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# How good is the shuffleArray from 7-killer-one-liners ?

As many of us may like this post about 7-killer-one-liners, we all know that `shuffling` looks not very promising, compared with the "correct" way, `Fisher-Yates` and its variants.

``````const shuffleArray = (arr) => arr.sort(() => Math.random() - 0.5)
``````

But, how bad can it be? Basically it depends on the sorting algorithm. It is usually some kind of intro-sort, with is usually some mixture of quick sort, insertion sort and heap sort. The randomness makes it hard to predict the result. So, let's do some experiments instead.

Firstly it is the shuffle function:

``````declare global {
interface Array<T> {
shuffle: () => T[]
}
}

Array.prototype.shuffle = function <T>(this: T[]) {
return this.sort(() => Math.random() - 0.5)
}

export {}
``````

And now we can:

``````const experiment = (N: number, times?: number) => {
times = times ?? N ** 2
const original = [...Array(N).keys()]
const samples = Array.from(Array(times), () => [...original].shuffle())
}
``````

We now have so many shuffled samples, but how can we assess them ?

Here we gonna calculate the frequency each number may appear on each position.

``````const NumberPosition = (numbers: number[], samples: number[][]) => {
return numbers.map(
n => samples.map(sample => [n, sample.indexOf(n)] as const)
// (n, k) => samples.map(sample => [sample[k], k] as const)
).flat(1)
}

const experiment = (N: number, times?: number) => {
times = times ?? N ** 2
const original = [...Array(N).keys()]
const samples = Array.from(Array(times), () => [...original].shuffle())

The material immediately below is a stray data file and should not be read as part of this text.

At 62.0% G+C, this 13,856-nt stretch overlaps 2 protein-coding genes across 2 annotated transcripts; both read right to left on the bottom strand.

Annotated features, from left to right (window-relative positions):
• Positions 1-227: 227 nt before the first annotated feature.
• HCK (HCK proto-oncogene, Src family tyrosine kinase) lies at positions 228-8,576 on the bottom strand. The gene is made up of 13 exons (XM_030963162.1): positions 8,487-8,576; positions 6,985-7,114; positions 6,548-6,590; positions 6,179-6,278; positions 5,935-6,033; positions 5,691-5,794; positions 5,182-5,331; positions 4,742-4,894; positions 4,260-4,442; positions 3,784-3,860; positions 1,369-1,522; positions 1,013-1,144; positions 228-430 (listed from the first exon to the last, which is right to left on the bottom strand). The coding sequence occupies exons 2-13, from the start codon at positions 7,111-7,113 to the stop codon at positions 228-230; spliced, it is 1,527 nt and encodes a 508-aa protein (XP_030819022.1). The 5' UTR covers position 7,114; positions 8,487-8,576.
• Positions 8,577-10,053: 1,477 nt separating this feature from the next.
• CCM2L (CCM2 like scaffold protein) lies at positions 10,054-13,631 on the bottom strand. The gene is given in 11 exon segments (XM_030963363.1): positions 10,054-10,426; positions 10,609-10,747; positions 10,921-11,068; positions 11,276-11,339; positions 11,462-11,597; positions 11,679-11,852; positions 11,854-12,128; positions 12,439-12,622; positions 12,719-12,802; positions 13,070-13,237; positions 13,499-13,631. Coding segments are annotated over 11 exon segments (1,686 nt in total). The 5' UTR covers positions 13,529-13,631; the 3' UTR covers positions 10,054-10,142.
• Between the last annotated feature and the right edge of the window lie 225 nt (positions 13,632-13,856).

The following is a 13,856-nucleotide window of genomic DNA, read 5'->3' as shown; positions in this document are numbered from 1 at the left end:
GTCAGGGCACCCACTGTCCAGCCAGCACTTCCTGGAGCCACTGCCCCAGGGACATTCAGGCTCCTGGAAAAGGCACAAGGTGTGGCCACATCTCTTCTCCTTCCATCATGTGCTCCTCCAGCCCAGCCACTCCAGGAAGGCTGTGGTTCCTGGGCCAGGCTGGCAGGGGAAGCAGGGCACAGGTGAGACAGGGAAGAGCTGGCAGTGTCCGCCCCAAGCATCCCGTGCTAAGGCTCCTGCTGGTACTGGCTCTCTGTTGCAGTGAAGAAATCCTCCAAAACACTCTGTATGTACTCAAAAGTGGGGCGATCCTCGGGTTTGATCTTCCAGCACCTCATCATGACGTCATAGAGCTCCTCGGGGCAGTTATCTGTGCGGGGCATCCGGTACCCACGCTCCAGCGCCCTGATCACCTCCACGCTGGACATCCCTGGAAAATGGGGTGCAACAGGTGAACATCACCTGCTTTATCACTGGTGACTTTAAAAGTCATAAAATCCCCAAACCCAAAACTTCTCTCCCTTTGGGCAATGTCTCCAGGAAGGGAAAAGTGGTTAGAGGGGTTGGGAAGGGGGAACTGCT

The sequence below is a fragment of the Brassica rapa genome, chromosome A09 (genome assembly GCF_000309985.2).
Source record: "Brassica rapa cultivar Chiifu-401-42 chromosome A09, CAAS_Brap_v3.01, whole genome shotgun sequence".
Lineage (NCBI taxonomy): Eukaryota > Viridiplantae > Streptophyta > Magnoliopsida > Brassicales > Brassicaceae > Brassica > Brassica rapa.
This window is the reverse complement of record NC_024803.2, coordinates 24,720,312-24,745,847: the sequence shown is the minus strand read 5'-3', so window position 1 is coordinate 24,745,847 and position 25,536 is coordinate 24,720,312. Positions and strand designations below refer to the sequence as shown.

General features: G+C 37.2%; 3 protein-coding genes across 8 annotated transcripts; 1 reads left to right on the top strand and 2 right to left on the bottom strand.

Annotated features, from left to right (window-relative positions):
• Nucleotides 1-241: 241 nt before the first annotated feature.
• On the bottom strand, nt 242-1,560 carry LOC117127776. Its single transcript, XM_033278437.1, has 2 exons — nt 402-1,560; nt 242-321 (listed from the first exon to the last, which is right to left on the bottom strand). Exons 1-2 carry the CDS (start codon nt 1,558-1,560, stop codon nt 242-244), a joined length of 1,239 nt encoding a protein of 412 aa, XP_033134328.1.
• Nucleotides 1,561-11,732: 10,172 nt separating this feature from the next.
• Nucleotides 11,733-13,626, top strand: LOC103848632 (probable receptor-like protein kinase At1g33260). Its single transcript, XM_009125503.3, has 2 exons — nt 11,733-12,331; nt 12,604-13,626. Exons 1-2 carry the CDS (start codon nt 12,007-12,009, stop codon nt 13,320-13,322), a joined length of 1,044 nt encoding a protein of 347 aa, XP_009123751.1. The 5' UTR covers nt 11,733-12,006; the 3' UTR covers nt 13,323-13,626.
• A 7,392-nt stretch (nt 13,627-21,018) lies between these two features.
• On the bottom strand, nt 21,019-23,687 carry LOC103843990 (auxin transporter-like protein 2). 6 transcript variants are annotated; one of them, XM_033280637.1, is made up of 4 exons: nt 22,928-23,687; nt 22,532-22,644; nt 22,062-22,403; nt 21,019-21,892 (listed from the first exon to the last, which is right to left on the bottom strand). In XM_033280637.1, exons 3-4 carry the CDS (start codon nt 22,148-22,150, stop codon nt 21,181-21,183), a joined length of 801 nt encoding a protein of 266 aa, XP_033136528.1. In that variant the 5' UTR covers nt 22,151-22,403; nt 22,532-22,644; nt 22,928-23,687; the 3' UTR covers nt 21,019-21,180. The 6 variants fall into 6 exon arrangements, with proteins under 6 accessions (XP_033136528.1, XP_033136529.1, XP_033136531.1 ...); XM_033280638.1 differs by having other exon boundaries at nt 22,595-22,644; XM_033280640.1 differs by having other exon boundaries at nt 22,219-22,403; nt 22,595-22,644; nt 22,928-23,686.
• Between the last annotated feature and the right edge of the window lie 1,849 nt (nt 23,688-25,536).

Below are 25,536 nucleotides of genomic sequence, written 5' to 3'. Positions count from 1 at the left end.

const pairs = NumberPosition(original, samples)
}
``````

Both methods work. The former one seems more "understandable", and we don't care about performance at all.

Here we gonna count the pairs. We need a `Map<[number, number], number>` for that. But here is a problem:

``````const m = new Map<[number, number], number>()
m.set([0, 0], 1)
m.set([0, 0], 2)
console.log(m)

> Map(2) { [ 0, 0 ] => 1, [ 0, 0 ] => 2 }
``````

To make things cool, we use a pool, which is a `[number, number][][]`, to keep the reference unique.

``````  const map = new Map<readonly [number, number], number>()
const pool = original.map(
n => original.map((_, k) => [n, k] as const)
)
const keyOf = (pair: readonly [number, number]) =>
pool[pair[0]][pair[1]]
for (const pair of pairs) {
const key = keyOf(pair)
map.set(key, (map.get(key) ?? 0) + 1)
}
``````

All these `as const` are there for a reason.

Now we have the stats. We gonna sort it by counts.

``````  return Array.from(map.entries())
.sort(([, a], [, b]) => b - a)
``````

Now the whole script looks like:

``````declare global {
interface Array<T> {
shuffle: () => T[]
}
}

Array.prototype.shuffle = function <T>(this: T[]) {
return this.sort(() => Math.random() - 0.5)
}

const experiment = (N: number, times?: number) => {
times = times ?? N ** 2
const original = [...Array(N).keys()]
const samples = Array.from(Array(times), () => [...original].shuffle())
const pairs = original.map(
n => samples.map(sample => [n, sample.indexOf(n)] as const)
// (n, k) => samples.map(sample => [sample[k], k] as const)
).flat(1)

const map = new Map<readonly [number, number], number>()
const pool = original.map(n => original.map((_, k) => [n, k] as const))
const keyOf = (pair: readonly [number, number]) => pool[pair[0]][pair[1]]
for (const pair of pairs) {
const key = keyOf(pair)
map.set(key, (map.get(key) ?? 0) + 1)
}
return Array.from(map.entries()).sort(([, a], [, b]) => b - a)
}

export { }
``````

So now let's try sth easy:

``````console.table(experiment(3, 65536))
``````

and the result:

``````┌─────────┬──────────┬───────┐
│ (index) │    0     │   1   │
├─────────┼──────────┼───────┤
│    0    │ [ 1, 1 ] │ 45117 │
│    1    │ [ 2, 2 ] │ 32746 │
│    2    │ [ 0, 0 ] │ 28609 │